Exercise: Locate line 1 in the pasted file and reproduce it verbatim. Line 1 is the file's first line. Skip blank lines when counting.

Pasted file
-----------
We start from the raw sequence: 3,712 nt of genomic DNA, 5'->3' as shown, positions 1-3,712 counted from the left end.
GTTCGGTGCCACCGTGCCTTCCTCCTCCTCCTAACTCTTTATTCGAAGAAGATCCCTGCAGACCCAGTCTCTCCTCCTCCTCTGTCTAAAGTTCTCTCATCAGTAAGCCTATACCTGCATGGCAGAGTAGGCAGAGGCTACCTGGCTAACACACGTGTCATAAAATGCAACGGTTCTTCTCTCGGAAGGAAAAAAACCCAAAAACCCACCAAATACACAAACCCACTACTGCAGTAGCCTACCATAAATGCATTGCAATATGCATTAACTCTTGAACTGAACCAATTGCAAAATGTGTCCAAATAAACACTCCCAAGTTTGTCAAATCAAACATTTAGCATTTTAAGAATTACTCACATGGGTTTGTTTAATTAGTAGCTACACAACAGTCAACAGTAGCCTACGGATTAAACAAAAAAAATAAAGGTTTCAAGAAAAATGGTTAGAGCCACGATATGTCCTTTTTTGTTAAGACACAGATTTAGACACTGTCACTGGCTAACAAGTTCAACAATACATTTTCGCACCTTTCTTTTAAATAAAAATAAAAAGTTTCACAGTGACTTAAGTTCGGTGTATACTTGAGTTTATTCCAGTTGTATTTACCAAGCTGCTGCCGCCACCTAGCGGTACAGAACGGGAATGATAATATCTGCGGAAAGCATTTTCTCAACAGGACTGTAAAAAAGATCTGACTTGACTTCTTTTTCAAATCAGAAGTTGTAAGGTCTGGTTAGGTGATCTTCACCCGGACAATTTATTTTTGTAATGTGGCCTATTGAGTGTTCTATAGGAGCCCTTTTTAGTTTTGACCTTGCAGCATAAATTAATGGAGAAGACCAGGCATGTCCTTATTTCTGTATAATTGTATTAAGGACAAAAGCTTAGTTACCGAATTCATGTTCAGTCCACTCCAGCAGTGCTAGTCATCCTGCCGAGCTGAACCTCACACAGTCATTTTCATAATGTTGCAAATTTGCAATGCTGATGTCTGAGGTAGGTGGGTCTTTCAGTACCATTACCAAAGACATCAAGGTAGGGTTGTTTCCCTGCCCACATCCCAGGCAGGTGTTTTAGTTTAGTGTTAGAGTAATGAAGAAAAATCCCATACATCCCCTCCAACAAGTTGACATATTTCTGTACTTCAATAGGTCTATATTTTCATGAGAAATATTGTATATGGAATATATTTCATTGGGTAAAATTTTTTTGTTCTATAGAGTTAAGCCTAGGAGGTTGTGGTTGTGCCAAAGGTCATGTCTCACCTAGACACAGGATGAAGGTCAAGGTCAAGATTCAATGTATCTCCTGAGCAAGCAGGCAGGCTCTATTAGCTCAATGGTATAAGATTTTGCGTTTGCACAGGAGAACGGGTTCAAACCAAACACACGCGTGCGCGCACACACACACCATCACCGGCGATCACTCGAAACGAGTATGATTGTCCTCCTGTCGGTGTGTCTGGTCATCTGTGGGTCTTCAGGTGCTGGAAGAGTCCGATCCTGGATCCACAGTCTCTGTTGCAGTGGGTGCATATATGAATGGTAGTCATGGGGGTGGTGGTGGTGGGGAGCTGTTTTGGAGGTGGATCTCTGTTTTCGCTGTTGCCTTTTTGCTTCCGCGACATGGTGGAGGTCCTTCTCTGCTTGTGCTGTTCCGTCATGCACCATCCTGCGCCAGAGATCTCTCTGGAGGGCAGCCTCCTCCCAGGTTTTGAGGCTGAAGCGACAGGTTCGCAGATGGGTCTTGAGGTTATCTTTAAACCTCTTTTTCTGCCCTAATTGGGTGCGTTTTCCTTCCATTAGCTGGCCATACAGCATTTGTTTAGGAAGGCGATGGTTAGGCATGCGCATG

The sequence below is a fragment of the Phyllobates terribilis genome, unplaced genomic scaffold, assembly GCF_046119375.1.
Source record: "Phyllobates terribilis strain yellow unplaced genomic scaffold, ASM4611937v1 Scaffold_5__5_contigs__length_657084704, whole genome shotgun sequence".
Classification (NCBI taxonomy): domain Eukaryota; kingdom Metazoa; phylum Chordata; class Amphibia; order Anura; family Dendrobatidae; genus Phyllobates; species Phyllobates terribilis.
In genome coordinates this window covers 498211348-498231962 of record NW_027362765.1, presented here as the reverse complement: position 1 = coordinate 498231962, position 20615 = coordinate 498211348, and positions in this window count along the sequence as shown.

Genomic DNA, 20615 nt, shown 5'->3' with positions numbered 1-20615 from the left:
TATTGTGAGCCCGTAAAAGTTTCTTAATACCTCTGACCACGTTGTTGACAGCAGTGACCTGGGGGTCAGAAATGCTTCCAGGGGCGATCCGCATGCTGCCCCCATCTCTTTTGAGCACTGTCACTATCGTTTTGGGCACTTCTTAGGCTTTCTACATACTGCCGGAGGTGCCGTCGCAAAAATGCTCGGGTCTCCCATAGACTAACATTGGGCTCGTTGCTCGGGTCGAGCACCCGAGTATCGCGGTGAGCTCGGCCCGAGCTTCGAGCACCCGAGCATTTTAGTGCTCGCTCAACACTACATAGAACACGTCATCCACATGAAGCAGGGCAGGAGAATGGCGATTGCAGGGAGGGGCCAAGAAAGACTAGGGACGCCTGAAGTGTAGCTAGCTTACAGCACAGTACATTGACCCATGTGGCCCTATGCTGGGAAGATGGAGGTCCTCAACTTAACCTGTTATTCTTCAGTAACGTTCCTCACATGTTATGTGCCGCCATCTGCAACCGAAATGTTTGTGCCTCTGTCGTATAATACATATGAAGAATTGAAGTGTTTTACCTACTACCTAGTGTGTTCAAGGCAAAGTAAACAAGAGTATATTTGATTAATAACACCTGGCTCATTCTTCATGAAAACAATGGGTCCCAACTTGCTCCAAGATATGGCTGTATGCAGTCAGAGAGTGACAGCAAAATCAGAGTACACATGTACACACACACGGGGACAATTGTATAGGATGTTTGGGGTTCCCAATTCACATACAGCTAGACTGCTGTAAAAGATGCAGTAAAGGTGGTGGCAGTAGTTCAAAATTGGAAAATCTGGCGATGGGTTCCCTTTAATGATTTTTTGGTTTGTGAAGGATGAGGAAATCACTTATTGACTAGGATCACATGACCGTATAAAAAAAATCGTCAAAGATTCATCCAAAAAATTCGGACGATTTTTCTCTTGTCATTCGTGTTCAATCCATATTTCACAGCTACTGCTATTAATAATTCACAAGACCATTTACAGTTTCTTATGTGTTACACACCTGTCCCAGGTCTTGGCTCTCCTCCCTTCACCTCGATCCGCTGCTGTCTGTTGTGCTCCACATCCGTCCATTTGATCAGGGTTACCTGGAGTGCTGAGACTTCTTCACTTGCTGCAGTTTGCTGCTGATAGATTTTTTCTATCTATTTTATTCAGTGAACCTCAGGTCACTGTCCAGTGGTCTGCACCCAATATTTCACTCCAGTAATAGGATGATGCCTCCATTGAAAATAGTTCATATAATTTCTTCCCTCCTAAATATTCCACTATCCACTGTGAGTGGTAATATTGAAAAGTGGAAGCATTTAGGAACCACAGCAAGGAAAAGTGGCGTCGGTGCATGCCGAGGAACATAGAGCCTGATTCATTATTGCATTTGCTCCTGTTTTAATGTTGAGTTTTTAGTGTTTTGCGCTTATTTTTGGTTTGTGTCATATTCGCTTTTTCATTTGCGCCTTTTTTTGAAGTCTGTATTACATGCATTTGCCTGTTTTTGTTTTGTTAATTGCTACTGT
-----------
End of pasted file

We start from the raw sequence: 3,712 nt of genomic DNA, 5'->3' as shown, positions 1-3,712 counted from the left end.